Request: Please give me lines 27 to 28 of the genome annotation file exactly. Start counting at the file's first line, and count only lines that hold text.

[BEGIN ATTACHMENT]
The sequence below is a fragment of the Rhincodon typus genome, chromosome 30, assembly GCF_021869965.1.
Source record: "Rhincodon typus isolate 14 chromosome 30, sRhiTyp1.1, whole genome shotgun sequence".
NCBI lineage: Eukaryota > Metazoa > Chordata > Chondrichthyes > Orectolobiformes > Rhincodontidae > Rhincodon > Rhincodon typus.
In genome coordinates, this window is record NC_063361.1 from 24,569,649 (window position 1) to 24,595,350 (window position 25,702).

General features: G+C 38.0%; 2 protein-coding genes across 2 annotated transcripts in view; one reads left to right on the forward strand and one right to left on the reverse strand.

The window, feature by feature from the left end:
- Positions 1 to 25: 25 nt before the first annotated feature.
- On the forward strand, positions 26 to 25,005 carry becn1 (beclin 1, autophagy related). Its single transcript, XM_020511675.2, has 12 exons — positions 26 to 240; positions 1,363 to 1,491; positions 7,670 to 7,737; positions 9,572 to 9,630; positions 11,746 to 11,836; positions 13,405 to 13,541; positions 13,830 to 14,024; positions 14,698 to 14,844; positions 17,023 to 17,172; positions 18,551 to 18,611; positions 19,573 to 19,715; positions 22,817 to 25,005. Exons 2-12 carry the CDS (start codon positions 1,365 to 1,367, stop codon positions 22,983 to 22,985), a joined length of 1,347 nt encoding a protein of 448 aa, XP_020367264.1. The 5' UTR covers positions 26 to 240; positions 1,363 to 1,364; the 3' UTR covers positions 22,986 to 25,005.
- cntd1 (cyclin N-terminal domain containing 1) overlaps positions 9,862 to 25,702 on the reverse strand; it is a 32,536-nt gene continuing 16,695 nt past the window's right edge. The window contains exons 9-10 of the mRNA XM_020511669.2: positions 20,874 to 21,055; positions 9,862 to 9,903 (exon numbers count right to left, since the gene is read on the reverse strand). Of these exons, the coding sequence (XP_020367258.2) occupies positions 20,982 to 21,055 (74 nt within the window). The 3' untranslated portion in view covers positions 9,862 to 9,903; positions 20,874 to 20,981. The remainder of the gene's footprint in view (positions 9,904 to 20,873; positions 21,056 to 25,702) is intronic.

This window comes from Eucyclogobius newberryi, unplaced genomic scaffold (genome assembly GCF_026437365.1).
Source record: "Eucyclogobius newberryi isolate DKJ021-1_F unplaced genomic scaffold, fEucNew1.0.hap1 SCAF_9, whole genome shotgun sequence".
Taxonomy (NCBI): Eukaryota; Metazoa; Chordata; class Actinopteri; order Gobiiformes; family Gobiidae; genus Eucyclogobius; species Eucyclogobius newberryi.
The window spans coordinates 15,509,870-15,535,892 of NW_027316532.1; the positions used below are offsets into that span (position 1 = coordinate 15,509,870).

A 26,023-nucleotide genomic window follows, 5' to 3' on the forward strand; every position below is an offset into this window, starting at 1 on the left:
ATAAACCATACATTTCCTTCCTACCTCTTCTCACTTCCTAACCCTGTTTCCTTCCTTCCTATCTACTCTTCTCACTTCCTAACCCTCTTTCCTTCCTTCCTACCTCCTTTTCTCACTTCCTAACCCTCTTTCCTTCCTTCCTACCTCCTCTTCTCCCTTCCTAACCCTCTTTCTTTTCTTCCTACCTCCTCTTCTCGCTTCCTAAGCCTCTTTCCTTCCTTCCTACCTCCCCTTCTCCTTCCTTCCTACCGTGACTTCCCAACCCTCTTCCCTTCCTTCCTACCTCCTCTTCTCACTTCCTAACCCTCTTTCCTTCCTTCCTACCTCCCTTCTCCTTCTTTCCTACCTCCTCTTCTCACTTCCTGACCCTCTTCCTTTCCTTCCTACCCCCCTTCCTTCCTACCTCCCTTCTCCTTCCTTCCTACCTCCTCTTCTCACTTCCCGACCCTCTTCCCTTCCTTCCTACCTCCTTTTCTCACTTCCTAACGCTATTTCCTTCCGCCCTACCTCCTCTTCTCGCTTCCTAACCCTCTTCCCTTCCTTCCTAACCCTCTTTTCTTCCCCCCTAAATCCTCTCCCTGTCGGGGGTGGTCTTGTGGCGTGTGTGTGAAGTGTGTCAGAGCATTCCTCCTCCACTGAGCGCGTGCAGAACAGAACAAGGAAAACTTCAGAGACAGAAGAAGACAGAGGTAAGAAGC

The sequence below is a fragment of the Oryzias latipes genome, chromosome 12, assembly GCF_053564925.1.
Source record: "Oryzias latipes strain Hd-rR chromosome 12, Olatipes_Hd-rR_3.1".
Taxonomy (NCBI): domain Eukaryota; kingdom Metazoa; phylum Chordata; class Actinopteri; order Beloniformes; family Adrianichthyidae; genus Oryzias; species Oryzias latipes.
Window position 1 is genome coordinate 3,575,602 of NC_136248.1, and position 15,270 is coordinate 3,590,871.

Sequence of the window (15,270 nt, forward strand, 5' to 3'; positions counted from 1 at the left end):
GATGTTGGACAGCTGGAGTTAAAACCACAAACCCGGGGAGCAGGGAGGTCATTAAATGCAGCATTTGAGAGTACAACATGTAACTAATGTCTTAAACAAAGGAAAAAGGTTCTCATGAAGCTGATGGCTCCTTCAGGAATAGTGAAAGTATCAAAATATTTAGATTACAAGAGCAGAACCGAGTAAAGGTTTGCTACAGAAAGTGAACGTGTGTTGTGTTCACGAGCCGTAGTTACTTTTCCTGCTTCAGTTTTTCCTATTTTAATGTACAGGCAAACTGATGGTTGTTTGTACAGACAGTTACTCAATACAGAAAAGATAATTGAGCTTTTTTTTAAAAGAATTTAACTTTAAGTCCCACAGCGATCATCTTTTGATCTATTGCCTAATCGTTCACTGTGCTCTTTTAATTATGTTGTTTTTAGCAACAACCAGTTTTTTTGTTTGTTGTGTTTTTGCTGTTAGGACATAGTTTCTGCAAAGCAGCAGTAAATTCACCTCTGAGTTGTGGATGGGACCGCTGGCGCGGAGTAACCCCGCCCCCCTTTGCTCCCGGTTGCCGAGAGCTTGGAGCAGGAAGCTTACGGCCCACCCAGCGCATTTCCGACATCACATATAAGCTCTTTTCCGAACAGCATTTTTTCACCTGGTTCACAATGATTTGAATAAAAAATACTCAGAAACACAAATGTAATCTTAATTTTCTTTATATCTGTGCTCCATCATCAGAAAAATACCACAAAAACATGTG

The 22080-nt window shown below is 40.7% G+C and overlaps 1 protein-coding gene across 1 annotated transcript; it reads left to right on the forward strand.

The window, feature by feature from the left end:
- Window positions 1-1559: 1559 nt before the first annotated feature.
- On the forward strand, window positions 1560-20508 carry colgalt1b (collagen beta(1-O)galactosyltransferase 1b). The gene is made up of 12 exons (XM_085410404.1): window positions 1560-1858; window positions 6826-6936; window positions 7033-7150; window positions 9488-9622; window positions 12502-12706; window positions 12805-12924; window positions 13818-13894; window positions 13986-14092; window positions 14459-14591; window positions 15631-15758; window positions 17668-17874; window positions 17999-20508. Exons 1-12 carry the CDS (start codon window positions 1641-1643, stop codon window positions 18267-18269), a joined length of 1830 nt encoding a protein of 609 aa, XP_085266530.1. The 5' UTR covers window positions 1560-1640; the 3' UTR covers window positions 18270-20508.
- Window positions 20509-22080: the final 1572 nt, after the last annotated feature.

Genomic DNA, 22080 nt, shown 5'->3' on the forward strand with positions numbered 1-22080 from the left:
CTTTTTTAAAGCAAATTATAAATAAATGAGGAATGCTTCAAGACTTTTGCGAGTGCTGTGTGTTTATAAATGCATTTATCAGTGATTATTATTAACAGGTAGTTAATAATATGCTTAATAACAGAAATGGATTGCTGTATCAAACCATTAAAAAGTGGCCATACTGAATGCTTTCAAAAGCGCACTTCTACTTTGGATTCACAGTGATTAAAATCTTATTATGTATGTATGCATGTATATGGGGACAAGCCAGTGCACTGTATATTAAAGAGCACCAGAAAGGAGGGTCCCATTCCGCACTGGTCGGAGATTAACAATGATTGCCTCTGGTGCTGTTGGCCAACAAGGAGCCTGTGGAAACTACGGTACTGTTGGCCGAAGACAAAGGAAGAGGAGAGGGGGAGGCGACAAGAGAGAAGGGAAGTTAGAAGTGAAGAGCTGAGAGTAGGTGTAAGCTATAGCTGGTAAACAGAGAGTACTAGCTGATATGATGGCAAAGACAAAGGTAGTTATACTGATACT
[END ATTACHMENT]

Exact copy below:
Genomic DNA, 22080 nt, shown 5'->3' on the forward strand with positions numbered 1-22080 from the left:
CTTTTTTAAAGCAAATTATAAATAAATGAGGAATGCTTCAAGACTTTTGCGAGTGCTGTGTGTTTATAAATGCATTTATCAGTGATTATTATTAACAGGTAGTTAATAATATGCTTAATAACAGAAATGGATTGCTGTATCAAACCATTAAAAAGTGGCCATACTGAATGCTTTCAAAAGCGCACTTCTACTTTGGATTCACAGTGATTAAAATCTTATTATGTATGTATGCATGTATATGGGGACAAGCCAGTGCACTGTATATTAAAGAGCACCAGAAAGGAGGGTCCCATTCCGCACTGGTCGGAGATTAACAATGATTGCCTCTGGTGCTGTTGGCCAACAAGGAGCCTGTGGAAACTACGGTACTGTTGGCCGAAGACAAAGGAAGAGGAGAGGGGGAGGCGACAAGAGAGAAGGGAAGTTAGAAGTGAAGAGCTGAGAGTAGGTGTAAGCTATAGCTGGTAAACAGAGAGTACTAGCTGATATGATGGCAAAGACAAAGGTAGTTATACTGATACT